Skip to comments.All Eyes on North Korea
Posted on 02/16/2018 1:24:45 AM PST by TigerLikesRooster
All Eyes on North Korea
Intelligence agencies are surging resources to focus on the Korean Peninsula.
With talk of a bloody nose strike against North Korea being debated in Washington, public attention has focused on conventional military preparations for a U.S. attack on Pyongyang. Less noticed, but possibly even more telling, is the surge in recent months of intelligence resources.
Senior officials have made no secret of the fact that the administration is ramping up its intelligence capabilities to focus on the Korean Peninsula, but six sources familiar with U.S. planning described a nearly unprecedented scramble inside the agencies responsible for spying and cyber warfare.
The Defense Intelligence Agency had an oh, shit moment after the holidays, another source described to FP, when contingency planning to shift resources toward East Asia kicked off in earnest. Some experts working on areas such as counterterrorism and counternarcotics are suddenly getting new assignments, or fear they soon might, and are being told to shift their gaze to the Korean Peninsula instead, yet another source indicated.
The Defense Clandestine Service, an espionage wing of the DIA, has ratcheted up its presence in the region. The government is working on putting the elite of the elite on the peninsula to collect and respond, a separate former military intelligence official told FP.
(Excerpt) Read more at foreignpolicy.com ...
So much for the “Don’t tell the enemy what our plans are” philosophy!
Russia’s power play in North Korea aimed at both China and US
The powerful intercontinental missile tested by North Korea late last year is highly likely to have been built with foreign blueprints or parts, according to a new technical analysis that describes multiple similarities between Pyongyangs new missile and ones built by the Soviet Union decades ago.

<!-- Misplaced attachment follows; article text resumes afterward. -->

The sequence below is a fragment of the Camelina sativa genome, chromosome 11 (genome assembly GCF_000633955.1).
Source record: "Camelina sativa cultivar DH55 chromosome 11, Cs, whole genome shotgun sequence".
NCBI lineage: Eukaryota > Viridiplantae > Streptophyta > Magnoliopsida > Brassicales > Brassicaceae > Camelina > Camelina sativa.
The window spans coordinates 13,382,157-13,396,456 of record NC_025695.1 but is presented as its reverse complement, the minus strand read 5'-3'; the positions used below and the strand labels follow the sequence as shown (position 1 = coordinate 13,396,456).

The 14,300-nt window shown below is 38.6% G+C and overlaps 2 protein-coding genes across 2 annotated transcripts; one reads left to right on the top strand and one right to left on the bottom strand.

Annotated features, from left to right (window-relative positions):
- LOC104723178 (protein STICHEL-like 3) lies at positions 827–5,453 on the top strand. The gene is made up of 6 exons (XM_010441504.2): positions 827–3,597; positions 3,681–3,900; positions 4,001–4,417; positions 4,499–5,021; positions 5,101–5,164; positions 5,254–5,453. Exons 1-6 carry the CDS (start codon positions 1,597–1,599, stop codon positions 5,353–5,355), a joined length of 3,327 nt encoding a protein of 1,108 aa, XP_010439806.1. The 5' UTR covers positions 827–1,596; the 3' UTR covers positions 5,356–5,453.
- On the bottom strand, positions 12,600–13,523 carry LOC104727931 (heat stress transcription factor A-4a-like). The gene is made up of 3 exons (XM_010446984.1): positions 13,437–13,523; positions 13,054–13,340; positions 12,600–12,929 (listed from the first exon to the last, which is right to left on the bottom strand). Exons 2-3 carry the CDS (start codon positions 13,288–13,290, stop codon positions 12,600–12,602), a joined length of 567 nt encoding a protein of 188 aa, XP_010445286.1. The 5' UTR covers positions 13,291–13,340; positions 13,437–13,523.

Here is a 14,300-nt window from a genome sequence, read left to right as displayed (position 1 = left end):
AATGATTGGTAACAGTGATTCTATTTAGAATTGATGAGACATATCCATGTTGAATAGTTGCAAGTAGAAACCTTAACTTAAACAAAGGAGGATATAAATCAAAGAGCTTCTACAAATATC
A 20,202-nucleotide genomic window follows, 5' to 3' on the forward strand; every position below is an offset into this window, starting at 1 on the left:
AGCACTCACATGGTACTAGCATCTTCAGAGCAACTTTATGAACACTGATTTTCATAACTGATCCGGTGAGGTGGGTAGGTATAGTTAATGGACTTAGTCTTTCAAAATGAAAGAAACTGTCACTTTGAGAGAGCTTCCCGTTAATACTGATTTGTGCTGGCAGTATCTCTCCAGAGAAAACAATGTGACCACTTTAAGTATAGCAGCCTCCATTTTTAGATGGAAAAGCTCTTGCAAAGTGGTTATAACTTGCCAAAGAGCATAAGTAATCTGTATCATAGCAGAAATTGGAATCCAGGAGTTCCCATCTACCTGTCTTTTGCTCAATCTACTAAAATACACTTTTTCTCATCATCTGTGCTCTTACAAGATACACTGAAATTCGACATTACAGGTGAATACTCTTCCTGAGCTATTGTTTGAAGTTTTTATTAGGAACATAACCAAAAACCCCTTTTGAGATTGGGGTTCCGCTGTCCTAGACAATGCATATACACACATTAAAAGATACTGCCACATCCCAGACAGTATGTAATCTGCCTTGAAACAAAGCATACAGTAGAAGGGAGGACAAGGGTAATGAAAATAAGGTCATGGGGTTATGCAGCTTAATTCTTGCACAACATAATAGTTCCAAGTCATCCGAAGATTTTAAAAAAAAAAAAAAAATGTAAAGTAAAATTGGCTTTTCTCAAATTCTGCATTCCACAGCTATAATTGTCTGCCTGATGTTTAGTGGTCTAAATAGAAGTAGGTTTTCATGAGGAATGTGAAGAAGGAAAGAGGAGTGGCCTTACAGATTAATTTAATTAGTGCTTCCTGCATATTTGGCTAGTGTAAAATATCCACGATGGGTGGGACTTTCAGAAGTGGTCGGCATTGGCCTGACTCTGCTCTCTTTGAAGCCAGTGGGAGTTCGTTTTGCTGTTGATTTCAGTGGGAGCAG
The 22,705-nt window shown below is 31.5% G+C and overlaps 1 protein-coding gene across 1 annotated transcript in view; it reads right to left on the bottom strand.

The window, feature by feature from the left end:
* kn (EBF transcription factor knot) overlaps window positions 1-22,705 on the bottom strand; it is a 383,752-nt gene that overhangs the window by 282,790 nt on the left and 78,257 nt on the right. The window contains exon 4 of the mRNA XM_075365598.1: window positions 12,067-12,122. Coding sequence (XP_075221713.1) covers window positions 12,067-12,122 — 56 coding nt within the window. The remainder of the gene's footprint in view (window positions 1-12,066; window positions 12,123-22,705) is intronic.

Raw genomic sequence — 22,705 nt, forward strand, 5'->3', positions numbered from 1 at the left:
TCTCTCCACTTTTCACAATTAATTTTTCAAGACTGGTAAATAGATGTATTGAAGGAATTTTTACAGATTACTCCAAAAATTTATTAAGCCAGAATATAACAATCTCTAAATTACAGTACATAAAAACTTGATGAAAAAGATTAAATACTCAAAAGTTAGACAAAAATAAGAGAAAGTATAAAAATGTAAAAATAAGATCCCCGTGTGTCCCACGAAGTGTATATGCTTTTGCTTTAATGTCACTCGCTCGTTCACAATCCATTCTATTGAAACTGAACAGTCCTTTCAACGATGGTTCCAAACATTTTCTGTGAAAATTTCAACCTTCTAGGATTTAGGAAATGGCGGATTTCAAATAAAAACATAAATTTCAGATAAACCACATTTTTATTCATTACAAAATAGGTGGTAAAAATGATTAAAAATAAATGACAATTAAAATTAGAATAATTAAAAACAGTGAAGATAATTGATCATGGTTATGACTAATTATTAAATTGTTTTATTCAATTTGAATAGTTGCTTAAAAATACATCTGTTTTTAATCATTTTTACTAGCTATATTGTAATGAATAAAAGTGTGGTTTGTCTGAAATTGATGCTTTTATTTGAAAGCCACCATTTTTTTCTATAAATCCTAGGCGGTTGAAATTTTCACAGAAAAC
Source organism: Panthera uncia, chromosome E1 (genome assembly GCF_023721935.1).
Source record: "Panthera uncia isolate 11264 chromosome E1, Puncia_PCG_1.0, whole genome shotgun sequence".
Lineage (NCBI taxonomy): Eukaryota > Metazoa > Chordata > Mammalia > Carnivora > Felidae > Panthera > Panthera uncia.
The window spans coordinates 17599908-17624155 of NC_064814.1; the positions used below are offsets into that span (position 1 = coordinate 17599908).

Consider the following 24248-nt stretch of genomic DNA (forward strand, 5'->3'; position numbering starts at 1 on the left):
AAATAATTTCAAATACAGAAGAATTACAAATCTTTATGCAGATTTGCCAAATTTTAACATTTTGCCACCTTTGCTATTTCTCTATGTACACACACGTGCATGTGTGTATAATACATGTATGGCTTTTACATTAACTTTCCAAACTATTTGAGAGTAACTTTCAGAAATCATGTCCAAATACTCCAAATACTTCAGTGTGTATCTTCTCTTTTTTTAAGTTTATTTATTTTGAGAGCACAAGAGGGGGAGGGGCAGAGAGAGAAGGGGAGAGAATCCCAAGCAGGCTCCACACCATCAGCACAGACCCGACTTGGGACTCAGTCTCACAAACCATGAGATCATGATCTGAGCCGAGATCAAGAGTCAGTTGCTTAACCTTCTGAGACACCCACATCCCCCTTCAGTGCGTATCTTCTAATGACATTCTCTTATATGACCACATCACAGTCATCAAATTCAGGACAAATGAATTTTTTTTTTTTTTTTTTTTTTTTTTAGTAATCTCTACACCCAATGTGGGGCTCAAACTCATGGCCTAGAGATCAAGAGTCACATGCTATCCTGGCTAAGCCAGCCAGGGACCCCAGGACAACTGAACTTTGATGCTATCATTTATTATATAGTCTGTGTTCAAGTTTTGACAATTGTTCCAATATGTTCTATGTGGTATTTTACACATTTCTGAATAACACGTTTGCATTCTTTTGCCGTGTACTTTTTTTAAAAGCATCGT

The new report builds an elaborate, if partly circumstantial, case linking North Koreas newest missile to Soviet designs dating as far back as the mid-1960s. The evidence includes striking similarities between the Hwasong-15 and a family of Soviet-era missiles, including one that was developed by Russian engineers but abandoned before production began, according to the report prepared for Janes Intelligence Review, a British-based journal that focuses on international security threats. A draft of the report was provided to The Washington Post.
Ted Striker: My orders came through. My squadron ships out tomorrow. We’re bombing the storage depots at Daiquiri at 1800 hours. We’re coming in from the north, below their radar.
Elaine Dickinson: When will you be back?
Ted Striker: I can’t tell you that. It’s classified.
Priyom reverse-engineers North Korean DPRK-ARQ diplomatic modem
Since the reactivation of V15 in June 2016, North Korea is back in the numbers station world. Probably spurred by the escalating international tensions around the nuclear ambitions of the North Korean regime, monitoring of Radio Pyongyang and V15 has hit a bit of a craze - with reports that sometimes get a bit overly enthusiastic about radio signals sporadically heard under Radio Pyongyang on the same frequency, yet unrelated, such as the Common and Precious Morse beacon from Germany; or of correlation patterns between V15 transmissions and upcoming missile tests by the North Korean regime, from enthusiasts probably oblivious that V15 messages simply follow a known, predictable bi-monthly schedule.
The FSK waveform quickly yielded a basic synchronous packet structure. But that turned out to be only the first step of many. Beneath these small 8-byte packets, slowly emerged a sophisticated multi-mode, full-duplex protocol, with several regional variants coexisting on the network, and an impressive list of link control command codes. Beneath this protocol, the payload too revealed several message types, and a complete binary header structure; we struggled but managed to identify and understand, one by one, the purpose of each field; and we observed how they tied in with the topology of the embassy network and the way messages were distributed and relayed. In the mean time, being able to decode and identify the stations behind these data bursts, we could list up a schedule of all the known links and contacts involving each embassy.
Although there are still a few details here and there left to clarify, and only one third of the embassy network has been precisely mapped so far, the Priyom team is proud to share and publish this research: it is the first time to our knowledge that the DPRK-ARQ protocol and operations get publicly documented to this extent and in such depth - although we imagine that intelligence agencies were already familiar with this knowledge! Visit our diplomatic stations section to read all the details.
A Crab’s Guide to WebSDR
and here is the link to the Web SDR
North Korea will probably be p-d:
In this case, the GRU sought to make it appear as though the intrusions were the work of North Korean hackers by using North Korean IP addresses and other tactics, said the officials.